Hotel on the Corner of Bitter and Sweet: A Glimpse into Seattle's Japanese Internment
Growing up in the Greater Seattle Area, you learn in school about the Lewis and Clark expedition as they followed the Columbia River to the Pacific Ocean in 1806. You learn about Chief Joseph of the Pacific Northwest Nez Perce tribe and his heart-wrenching vow in 1877 to “fight no more forever.” But on April 21, 1942, Seattle was the setting of a major historical moment that is hardly taught in local schools: the mass evacuation of all Japanese-Americans to internment camps.
That is what initially drew me to read Jamie Ford’s Hotel on the Corner of Bitter and Sweet, just a deep-rooted desire to learn more about this section of history that took place right in my own backyard. Ford did not disappoint. Set in Seattle just after the Pearl Harbor attack that sent America into WWII, Hotel on the Corner of Bitter and Sweet centers around young Henry Lee who is struggling to find his place in the world as an American while staying true to his Chinese heritage and not being mistaken for one of the despised Japanese. When he meets young Japanese-American girl Keiko Okabe one day at school, his little world suddenly doesn’t feel so empty. With the South Seattle jazz scene of the 1940’s illuminating as a colorful backdrop, Henry and Keiko’s friendship blossoms, transcending racial lines and geographical ones as Henry crosses the boundaries of his home in Chinatown to the neighboring (and forbidden) Nihonmachi (Japantown).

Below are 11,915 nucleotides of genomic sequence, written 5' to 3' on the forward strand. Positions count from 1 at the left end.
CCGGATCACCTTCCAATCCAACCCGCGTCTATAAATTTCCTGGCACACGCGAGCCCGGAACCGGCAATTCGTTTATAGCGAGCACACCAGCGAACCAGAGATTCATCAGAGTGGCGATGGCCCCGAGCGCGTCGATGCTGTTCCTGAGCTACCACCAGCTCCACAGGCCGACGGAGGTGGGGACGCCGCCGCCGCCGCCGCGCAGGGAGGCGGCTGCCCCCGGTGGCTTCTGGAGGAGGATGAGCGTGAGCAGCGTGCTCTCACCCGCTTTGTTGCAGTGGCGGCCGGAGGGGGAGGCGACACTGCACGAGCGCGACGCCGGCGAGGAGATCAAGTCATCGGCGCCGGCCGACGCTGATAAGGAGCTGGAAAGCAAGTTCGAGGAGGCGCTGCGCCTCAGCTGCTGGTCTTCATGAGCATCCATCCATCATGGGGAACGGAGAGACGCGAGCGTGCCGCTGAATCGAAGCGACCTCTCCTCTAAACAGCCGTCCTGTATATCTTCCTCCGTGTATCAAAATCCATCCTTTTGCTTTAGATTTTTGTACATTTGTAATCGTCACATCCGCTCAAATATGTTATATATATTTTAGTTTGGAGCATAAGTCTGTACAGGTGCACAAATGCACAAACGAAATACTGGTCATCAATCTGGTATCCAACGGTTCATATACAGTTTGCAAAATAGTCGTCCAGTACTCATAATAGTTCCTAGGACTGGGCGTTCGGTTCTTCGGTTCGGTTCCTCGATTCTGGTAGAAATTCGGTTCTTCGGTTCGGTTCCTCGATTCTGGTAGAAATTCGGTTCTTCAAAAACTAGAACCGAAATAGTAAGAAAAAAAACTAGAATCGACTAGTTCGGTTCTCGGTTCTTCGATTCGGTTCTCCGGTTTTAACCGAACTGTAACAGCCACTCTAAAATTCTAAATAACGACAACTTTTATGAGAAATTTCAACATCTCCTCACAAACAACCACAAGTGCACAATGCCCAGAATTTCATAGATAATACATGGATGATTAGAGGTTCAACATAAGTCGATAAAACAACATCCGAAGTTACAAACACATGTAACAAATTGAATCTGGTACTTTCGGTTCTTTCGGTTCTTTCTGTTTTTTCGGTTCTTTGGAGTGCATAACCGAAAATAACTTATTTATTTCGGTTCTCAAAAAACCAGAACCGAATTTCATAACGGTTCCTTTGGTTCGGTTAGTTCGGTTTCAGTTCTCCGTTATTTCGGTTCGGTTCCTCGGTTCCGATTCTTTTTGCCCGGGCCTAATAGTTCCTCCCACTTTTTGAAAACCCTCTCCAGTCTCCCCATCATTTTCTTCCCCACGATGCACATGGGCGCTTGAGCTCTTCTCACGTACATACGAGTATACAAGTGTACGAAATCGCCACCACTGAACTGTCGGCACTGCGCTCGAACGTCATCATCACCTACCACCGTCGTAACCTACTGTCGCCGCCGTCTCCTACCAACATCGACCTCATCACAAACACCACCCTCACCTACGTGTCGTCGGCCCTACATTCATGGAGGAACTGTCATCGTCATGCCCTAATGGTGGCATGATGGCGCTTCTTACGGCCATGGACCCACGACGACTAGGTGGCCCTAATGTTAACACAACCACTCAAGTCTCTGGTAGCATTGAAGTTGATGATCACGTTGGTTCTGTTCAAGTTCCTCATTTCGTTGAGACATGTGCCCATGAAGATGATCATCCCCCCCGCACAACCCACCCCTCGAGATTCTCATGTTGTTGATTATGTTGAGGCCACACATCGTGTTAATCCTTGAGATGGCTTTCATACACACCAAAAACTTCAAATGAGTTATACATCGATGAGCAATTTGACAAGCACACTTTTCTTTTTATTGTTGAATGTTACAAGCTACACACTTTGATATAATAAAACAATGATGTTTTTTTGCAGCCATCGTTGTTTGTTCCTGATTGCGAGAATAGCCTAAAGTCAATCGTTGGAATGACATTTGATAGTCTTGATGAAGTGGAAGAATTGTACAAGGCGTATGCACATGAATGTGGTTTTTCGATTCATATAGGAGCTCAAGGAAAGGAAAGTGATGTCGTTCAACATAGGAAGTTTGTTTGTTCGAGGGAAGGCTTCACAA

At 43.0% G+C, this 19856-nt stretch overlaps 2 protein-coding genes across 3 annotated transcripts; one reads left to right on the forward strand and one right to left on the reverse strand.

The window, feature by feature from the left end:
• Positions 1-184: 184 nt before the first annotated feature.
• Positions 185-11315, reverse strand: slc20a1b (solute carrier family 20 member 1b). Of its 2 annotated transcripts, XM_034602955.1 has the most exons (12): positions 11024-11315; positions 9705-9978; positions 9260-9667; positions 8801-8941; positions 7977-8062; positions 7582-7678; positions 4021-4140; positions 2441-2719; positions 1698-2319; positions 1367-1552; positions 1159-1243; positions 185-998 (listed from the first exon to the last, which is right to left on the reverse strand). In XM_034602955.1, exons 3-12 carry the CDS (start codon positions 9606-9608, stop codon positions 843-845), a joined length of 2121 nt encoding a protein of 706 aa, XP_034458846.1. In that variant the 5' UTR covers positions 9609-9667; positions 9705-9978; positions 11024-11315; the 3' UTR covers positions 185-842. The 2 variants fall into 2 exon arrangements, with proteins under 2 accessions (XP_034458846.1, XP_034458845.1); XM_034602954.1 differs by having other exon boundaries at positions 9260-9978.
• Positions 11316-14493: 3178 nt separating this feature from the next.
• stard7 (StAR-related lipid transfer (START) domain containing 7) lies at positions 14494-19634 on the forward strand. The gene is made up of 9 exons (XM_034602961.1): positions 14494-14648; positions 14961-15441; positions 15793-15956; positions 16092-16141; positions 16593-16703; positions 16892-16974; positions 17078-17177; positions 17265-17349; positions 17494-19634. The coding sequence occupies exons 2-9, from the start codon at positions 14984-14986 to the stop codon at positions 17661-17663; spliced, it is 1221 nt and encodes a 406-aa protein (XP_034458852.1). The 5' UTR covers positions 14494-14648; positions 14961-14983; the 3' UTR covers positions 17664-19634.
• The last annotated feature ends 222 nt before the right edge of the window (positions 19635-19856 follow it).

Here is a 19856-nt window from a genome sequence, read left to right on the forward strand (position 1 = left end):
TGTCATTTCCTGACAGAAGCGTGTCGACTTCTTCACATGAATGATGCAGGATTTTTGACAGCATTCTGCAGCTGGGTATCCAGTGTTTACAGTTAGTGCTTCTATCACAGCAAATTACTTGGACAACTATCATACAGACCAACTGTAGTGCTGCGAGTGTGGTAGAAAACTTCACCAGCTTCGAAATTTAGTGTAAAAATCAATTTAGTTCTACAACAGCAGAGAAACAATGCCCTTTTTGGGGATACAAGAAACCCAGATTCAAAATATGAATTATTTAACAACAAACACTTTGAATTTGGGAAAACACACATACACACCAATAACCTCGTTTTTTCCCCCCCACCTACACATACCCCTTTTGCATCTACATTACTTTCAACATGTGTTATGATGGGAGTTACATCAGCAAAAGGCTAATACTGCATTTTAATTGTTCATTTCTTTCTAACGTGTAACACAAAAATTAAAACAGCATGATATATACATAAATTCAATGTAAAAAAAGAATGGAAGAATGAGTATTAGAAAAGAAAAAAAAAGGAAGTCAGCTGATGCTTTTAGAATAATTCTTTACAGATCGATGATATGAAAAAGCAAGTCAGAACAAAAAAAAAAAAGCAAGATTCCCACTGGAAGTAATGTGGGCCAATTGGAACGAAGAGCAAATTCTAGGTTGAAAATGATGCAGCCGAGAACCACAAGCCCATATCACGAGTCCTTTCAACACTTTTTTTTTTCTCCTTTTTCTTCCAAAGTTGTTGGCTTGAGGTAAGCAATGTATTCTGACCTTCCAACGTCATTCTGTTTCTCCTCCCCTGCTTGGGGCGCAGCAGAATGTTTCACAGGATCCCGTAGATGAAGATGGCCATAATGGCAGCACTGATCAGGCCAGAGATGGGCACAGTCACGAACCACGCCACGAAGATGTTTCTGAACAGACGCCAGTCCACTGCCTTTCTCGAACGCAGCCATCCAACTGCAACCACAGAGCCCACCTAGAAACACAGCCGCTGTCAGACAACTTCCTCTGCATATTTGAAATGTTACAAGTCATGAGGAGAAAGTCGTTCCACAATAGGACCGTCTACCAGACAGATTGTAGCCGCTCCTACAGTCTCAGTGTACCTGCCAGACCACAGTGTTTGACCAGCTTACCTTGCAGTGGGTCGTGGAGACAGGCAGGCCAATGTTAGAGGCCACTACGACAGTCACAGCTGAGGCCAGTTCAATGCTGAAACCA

But the Japanese attack of Pearl Harbor on December 7, 1941 had done more than bring war to the homefront. It had created fear, suspicion, and hysteria into the hearts of Americans. In an attempt to keep possible Japanese spies away from American military bases, President Franklin D. Roosevelt signed Executive Order 9066 which led to the evacuation of 9600 Japanese-Americans in the Seattle area, and a total of 110,000 on the entire U.S. West Coast.
Henry finds everything around him spiraling out of control as he watches Keiko and her family forcibly removed from their home and sent to a Japanese internment camp. As Henry and Keiko fight to preserve their friendship and their way of life, the reader’s heartstrings are tugged along the entire way.
A native of Seattle, author Jamie Ford paints a picture of the 1940s city that makes you want to go and see it for yourself (which I did). Much of the landmarks he mentions throughout the novel are still there, including the Panama Hotel, former gateway between Chinatown & Japantown, for which the book is named.
Ford beautifully captures the sweet innocence of young love in a time of wartime chaos, generational discord, and severe racial tensions. He depicts with great detail both the conditions of the Japanese “prison camps” and the everyday life of the Japanese families who resided there. He brings to life a glimpse of this rarely mentioned moment in American history, while never losing sight of all the emotional threads that tie the story together.
The Japanese Internment is a shameful moment in American history that no formal apology by President Ronald Reagan in 1988 could ever erase. But thanks to Jamie Ford and his novel Hotel on the Corner of Bitter and Sweet, now it will also never be forgotten.
Seattle Japanese-American Relocation Route
Camp Harmony, Japanese American relocation assembly center
Camp Minidoka, Japanese American Internment Camp